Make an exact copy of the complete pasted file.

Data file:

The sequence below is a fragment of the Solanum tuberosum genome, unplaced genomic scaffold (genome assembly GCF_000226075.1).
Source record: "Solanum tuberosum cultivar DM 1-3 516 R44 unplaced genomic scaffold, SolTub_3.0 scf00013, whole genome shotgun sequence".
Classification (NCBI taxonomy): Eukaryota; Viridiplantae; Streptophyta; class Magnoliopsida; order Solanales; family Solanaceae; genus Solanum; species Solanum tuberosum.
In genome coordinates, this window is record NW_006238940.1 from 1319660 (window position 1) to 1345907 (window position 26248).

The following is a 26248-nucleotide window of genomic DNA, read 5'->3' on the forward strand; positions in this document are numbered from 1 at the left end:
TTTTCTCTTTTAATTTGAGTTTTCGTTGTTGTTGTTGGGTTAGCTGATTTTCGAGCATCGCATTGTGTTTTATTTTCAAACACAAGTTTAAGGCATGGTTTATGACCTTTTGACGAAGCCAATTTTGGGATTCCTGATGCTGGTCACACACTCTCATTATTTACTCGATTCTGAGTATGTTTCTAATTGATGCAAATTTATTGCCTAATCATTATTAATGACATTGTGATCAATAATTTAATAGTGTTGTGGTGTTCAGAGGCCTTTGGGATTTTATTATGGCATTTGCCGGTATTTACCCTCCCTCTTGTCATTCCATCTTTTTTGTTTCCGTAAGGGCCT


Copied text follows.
The sequence below is a fragment of the Solanum tuberosum genome, unplaced genomic scaffold (genome assembly GCF_000226075.1).
Source record: "Solanum tuberosum cultivar DM 1-3 516 R44 unplaced genomic scaffold, SolTub_3.0 scf00013, whole genome shotgun sequence".
Classification (NCBI taxonomy): Eukaryota; Viridiplantae; Streptophyta; class Magnoliopsida; order Solanales; family Solanaceae; genus Solanum; species Solanum tuberosum.
In genome coordinates, this window is record NW_006238940.1 from 1319660 (window position 1) to 1345907 (window position 26248).

The following is a 26248-nucleotide window of genomic DNA, read 5'->3' on the forward strand; positions in this document are numbered from 1 at the left end:
TTTTCTCTTTTAATTTGAGTTTTCGTTGTTGTTGTTGGGTTAGCTGATTTTCGAGCATCGCATTGTGTTTTATTTTCAAACACAAGTTTAAGGCATGGTTTATGACCTTTTGACGAAGCCAATTTTGGGATTCCTGATGCTGGTCACACACTCTCATTATTTACTCGATTCTGAGTATGTTTCTAATTGATGCAAATTTATTGCCTAATCATTATTAATGACATTGTGATCAATAATTTAATAGTGTTGTGGTGTTCAGAGGCCTTTGGGATTTTATTATGGCATTTGCCGGTATTTACCCTCCCTCTTGTCATTCCATCTTTTTTGTTTCCGTAAGGGCCT